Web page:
A February 2020 NASA Goddard Space Flight Center study used satellite estimates to model future projections based on historic precipitation data to assess landslide frequency and intensity risk. They found that warming temperatures were causing more intense rainfall in various areas across mountainous Asia and predicted a rise in landslides by about 30 to 70 percent. Even more worrisome was the revelation that the delicately balanced annual patterns of High Mountain Asia’s water cycle is itself changing, triggering future shifts in monsoon rainfall patterns, calling into question how much damage these floods can cause when they become unpredictable.
Landslides are certainly not a novel, or even surprising, phenomenon in a country with as many slopes as Nepal. With elevations ranging from less than 100 meters to over 8,000 meters across districts, Nepal has eight different climate zones, from tropical plains in the south to northern areas of perpetual snow. In such a terrain, landslides do occur naturally and mechanize processes that define long-term changes in the landscape. They can be initiated by a number of different causes, often a combination of rainfall, snowmelt, stream erosion, earthquakes, and human activity.
One anthropogenic cause of increased frequency and intensity of landslides is the process of building roads, which rashly cut into unstable natural slopes in the relatively young Himalayan range. Research has shown that poorly planned roads built on fragile land, characterized by low soil strength and ever-shifting tectonic plates, are responsible for the recent increase in landslide deaths in Nepal’s hilly regions.
Global warming is another factor. As the air heats up, it is able to hold more moisture. Consequently, the air sucks up more water from lakes, streams, soils, and plants with time, leaving behind drier conditions which can cause long periods of drought. Once the atmospheric moisture reaches a particular threshold, the rainfall that follows is significantly more intense.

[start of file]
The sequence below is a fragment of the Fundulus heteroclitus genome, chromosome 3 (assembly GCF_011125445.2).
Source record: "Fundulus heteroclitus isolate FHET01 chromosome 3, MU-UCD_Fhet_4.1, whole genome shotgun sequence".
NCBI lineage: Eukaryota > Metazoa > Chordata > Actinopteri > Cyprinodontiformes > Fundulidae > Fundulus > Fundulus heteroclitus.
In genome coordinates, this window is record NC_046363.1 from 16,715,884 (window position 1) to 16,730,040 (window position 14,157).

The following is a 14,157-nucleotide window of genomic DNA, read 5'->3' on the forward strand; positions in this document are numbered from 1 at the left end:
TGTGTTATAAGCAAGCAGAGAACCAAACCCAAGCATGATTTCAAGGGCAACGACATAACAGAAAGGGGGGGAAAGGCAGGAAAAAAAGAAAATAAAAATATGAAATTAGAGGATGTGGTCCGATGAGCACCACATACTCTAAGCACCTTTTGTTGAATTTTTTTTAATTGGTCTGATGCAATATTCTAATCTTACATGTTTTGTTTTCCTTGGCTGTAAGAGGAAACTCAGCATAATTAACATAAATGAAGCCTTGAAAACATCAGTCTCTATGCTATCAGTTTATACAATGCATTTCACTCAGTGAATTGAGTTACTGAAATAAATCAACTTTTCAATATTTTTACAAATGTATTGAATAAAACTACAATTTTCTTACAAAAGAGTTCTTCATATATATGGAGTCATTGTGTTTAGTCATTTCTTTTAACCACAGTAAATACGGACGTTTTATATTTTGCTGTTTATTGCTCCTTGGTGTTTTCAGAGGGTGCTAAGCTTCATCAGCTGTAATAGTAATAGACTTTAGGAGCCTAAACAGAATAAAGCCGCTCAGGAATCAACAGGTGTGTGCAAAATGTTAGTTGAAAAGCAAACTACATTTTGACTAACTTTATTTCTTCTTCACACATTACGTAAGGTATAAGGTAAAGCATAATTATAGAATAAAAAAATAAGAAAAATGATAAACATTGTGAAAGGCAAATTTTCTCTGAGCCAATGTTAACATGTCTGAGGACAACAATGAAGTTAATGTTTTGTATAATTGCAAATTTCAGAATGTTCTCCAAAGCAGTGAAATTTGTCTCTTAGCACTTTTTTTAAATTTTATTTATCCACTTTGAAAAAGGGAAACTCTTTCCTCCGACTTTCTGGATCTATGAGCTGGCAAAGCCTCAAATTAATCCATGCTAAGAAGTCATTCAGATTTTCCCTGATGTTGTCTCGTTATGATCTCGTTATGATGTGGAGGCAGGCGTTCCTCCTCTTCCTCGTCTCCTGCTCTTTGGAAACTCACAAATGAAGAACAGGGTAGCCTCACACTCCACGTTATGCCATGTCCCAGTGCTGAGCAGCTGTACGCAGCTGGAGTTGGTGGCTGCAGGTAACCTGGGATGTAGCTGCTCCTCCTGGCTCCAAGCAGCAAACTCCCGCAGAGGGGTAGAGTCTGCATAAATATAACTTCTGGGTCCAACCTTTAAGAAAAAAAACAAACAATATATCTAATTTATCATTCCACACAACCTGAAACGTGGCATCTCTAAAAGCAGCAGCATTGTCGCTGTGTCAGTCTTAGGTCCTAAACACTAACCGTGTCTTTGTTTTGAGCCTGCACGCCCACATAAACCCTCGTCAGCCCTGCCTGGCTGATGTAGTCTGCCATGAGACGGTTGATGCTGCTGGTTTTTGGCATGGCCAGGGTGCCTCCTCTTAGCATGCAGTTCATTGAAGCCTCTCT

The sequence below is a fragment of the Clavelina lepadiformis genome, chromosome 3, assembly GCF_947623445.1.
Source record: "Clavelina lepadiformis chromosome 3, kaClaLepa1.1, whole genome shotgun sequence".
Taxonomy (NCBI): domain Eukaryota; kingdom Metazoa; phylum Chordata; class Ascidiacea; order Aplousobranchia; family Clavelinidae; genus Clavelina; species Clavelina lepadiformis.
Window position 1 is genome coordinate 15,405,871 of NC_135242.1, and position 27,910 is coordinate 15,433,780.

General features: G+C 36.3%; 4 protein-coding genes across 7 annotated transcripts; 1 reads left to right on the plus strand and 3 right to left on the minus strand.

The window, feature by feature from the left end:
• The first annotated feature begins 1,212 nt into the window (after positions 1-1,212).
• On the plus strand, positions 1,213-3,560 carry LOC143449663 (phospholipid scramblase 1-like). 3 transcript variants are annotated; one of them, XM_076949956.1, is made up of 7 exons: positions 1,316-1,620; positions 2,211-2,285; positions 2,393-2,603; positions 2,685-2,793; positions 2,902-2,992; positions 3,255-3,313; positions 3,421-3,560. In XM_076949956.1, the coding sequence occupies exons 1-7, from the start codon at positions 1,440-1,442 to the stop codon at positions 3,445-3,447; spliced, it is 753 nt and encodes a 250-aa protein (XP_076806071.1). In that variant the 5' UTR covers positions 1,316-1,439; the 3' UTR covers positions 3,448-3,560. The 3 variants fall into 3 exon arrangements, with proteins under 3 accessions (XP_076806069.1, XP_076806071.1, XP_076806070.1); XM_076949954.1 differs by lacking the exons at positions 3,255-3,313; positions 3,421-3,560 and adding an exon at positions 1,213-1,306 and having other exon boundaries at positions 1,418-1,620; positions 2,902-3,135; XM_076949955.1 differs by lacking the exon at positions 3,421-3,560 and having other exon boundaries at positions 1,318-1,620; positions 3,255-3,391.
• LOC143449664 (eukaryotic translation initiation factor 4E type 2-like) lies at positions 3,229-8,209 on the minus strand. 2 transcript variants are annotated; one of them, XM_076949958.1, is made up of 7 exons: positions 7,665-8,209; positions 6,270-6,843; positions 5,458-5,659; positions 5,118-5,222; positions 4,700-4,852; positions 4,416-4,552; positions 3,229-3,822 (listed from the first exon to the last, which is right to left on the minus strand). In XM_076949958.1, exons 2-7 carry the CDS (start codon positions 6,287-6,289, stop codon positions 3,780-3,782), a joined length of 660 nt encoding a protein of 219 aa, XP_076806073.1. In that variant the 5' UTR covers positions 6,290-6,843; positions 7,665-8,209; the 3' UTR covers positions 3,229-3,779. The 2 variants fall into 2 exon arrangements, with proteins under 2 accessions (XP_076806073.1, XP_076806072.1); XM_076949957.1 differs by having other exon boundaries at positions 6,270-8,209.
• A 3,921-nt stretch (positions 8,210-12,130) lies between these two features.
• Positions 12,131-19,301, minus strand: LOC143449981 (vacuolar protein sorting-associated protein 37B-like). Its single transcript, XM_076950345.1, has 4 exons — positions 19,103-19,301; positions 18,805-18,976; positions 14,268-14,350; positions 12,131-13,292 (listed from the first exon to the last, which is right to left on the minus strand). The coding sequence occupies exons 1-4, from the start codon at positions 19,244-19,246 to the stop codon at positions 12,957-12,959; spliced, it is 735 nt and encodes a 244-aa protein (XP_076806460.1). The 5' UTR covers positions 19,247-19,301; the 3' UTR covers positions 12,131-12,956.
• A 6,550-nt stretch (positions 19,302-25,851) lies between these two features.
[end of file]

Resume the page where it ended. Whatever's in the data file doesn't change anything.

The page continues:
This is terrible news for the health of the relatively young and fragile mountains of the Hindu-Kush Himalayan region. Extended periods of dryness cause plants to wither and the soil to weaken over time, threatening long-term impacts on agricultural output. When it does rain, it is so intense that it causes the weakened soil to break quickly, further weakening the earth, causing the cycle to become more intensified with each season.
Experts cite various hurdles in the management of monsoon disasters, including inadequate governmental monitoring mechanisms, insufficient disaster preparedness at the local level, poor recordkeeping, and unchecked economic incentives to invest in poorly planned road construction and resource extraction projects. At the heart of the inaction is the system of using resources to respond to the damage caused by seasonal floods, instead of actively building resilience against them during off-season periods.
The Supreme Court’s recent order to reinstate Parliament brings with it a feeling of political renewal in the country. Still, revolving-door leadership at the executive office and election plans on the horizon suggest it may yet be naïve to expect a recalibration of political priorities amidst the ongoing pandemic and annually worsening environmental conditions.
Shuvam Rizal Shuvam Rizal is a Kathmandu-based researcher. He is the founder of Rizolve Sustainable Solutions, Research Lead at Governance Monitoring Centre Nepal, and climate change columnist for The Record.